Empyema thoracis is an accumulation of pus in pleural space. It is most often associated with pneumonia due to Streptococcus pneumoniae, although Staphylococcus aureus is most common in developing nations and Asia [1]. Haemophilus influenzae, group A Streptococcus, gram negative organisms, tuberculosis, fungi, malignancy and trauma are other causes. Empyema thoracis consists of three stages-

1. Exudative phase (fibrinous exudates forms on pleural surfaces),

2 Fibrinopurulent phase (fibrinous septa form, causing lobulation and thickening of parietal pleura), and

3. Organization phase.

Empyema thoracis is an uncommon complication of childhood pneumonia and general pediatricians may only see a few cases in their career [2]. Although mortality rates in pediatric empyema thoracis are very low, empyema thoracis causes significant morbidity including substantial health care costs and burden of care. Childhood empyema thoracis occurs in 0.7 – 3.3 per 100,000 population worldwide. If pus is not drained in second phase it may dissect through pleura into lung parenchyma leading to bronchopleural fistula (BPF), pyopneumothorax, in abdominal cavity or through chest wall (empyema necessitans). If organized, lung may collapse and become surrounded by thick inelastic peel.

Computed tomographic scan with contrast enhancement should be performed with lung and mediastinal windows to reveal the exact extent and nature of the disease. Very few authors have realized the importance of CECT chest while deciding for surgery.[3] The majority of studies that we reviewed were based on a chest radiograph and not a CT scan leading to incorrect judgment of the stage of the disease as well as delay in surgical intervention with consequent increased morbidity[4]. A chest radiograph provides only 2-dimensional information. It may only show opacity occupying a certain area of the hemithorax, which may be secondary to consolidated parenchyma, pleural peel or a lung abscess. On the other hand, the ability of CECT to show the thorax in various sections and planes helps to reveal precise information about the location, density and volume of the fluid along with the thickness of the pleural peel and the status of the underlying lung with its degree of entrapment.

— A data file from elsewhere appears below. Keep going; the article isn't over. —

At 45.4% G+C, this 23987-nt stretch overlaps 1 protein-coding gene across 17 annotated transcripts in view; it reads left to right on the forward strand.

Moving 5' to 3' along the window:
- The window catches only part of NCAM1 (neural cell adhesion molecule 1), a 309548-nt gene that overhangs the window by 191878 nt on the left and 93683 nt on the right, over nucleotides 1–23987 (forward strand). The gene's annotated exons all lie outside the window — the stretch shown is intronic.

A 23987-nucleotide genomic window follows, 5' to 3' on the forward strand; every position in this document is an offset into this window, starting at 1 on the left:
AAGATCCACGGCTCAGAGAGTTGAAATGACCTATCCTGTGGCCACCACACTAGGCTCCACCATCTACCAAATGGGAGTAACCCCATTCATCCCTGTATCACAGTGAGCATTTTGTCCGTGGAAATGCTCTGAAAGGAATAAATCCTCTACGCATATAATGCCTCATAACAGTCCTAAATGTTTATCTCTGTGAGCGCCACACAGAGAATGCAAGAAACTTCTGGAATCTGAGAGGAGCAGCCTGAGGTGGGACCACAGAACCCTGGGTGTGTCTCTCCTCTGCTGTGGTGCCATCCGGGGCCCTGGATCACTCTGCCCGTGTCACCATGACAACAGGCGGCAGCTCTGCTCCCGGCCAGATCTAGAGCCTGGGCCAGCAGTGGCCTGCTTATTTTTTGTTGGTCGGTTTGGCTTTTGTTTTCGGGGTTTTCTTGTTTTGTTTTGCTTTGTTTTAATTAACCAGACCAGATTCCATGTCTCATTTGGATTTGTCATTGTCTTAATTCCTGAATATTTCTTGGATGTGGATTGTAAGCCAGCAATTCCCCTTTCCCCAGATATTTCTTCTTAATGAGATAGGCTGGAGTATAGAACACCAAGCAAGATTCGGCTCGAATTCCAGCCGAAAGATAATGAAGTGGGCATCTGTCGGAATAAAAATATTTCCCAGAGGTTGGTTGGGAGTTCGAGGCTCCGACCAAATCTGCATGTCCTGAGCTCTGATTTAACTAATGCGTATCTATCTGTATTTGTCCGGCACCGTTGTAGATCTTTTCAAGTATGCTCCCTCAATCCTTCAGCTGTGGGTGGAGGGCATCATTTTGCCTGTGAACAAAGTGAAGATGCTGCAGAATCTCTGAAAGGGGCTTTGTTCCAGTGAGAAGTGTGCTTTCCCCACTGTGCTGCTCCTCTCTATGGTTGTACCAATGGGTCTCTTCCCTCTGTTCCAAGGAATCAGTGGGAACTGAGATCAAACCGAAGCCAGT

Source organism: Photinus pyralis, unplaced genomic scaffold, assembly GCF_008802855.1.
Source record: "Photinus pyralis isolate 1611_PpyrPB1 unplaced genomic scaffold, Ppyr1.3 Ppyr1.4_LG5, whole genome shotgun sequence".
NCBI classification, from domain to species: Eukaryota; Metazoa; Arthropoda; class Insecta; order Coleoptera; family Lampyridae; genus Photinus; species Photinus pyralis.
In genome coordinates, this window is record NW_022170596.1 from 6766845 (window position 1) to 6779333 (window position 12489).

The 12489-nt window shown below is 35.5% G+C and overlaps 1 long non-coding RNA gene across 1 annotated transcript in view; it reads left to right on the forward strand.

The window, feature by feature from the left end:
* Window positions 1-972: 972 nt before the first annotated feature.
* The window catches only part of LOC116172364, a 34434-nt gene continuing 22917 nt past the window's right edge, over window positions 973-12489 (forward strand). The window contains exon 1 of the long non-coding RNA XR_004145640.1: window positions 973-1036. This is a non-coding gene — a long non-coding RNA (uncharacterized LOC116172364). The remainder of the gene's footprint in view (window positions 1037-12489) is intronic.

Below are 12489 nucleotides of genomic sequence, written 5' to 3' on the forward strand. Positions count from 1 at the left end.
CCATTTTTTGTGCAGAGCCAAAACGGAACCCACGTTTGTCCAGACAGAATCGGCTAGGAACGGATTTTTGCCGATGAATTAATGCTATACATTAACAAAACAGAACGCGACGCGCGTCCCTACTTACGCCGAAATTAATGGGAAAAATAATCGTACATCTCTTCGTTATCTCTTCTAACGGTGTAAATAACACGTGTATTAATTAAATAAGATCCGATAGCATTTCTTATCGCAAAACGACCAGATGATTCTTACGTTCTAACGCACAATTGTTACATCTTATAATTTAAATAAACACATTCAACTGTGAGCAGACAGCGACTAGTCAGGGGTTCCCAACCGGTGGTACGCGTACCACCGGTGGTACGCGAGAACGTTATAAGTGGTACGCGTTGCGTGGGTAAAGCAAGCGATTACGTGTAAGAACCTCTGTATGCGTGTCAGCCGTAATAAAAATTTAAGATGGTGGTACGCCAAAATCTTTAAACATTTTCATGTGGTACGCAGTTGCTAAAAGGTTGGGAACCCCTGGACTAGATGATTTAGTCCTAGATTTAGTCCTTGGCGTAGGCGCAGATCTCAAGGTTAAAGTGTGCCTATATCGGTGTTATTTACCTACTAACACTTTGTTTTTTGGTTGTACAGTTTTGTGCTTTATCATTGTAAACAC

The mainstay of treatment of pyogenic pleural empyema is control of on-going infection and the prevention of recurrent infection and late restriction. The complicated pleural effusion or empyema conditions were traditionally managed through early drainage, either by means of a chest tube or through a thoracotomy and open drainage [5]. Delaying surgical treatment in these situations or, incomplete drainage of the pleural space with persistent signs of infection is responsible for functional impairment and is associated with substantial morbidity and mortality [6]. The physicians and pulmonologists prefer conventional therapies, such as antibiotics and insertion of the pig-tail catheter over surgery. This may cause late referral and further complications of the empyema cases. It is important to identify risk factors associated with patient who fail fibrinolytic therapy and who may benefit from primary mechanical debridement [7].  Operations for empyema thoracis were conventionally performed by open thoracotomy, whereas the video-assisted thoracic surgery (VATS) approach in the hands of an experienced surgeon has all the advantages of minimally invasive surgery and has similar final outcomes as open surgery. Various postoperative characteristics determine the success of VATS decortication , that is, shortening of operation time, chest tubes duration, postoperative hospital stay, and less perioperative mortality [8].

The success of video-assisted thoracoscopic surgery (VATS) may be dependent on the stage of disease, early decortication prevents permanent changes in the underlying lung parenchyma. VATS allows equally effective decortication for empyema as thoracotomy. However, the VATS approach gives less pain and greater patient acceptance.

Primary VATS is much more advantageous in children as the thoracic cavity is cleaned and loculi broken primarily before inserting an intercostal drain and allowing the infection to become chronic. It leads to better lung expansion and early recovery.


  1. Glenna B, Lossef SV. Purulent pleurisy or empyema. In: Kliegman RM, Stanton BF, Schor NF, St Geme III JW, Behrman RE, editors. Nelson Textbook of Pediatrics. 19 ed. Philadelphia: Saunders; 2011. p. 1507.
  2. Strachan R, Jaffe A, Australian Research Network in E. Assessment of the burden of paediatric empyema in Australia. J Paediatr Child Health. 2009;45(7-8):431–6.
  3. Gun F, Salman T, Abbasoglu L, Salman N, Celik A. Early decortication in childhood empyema thoracis. Acta Chir Belg. 2007;107:225–7.
  4. Chan W, Keyser-Gauvin E, Davis GM, Nguyen LT, Laberge JM. Empyema thoracis in children: A 26-year review of the Montreal Children’s Hospital experience. J Pediatr Surg. 1997;32:870–2.
  5. Kim BY, Oh BS, Jang WC, Min YI, Park YK, Park JC. Video-assisted thoracoscopic decortication for management of postpneumonic pleural empyema. Am J Surg. 2004;188:321–4.
  6. Anstadt MP, Guill CK, Ferguson ER, Gordon HS, Soltero ER, Beall AC, Jr, et al. Surgical versus nonsurgical treatment of empyema thoracis: An outcomes analysis. Am J Med Sci. 2003;326:9–14.
  7. Espinosa CM, Fallat ME, Woods CR, Weakley KE, Marshall GS. An approach to the management of pleural empyema with early video assisted throcascopic surgery and early transition to oral antibiotic therapy. Am Surg 2016; 82: 295-301.
  8. Tong BC, Hanna J, Toloza EM, Onaitis MW, D’Amico TA, Harpole DH, et al. Outcomes of video-assisted thoracoscopic decortication. Ann Thorac Surg. 2010;89:220–5.

Minimising scars in children

%d bloggers like this: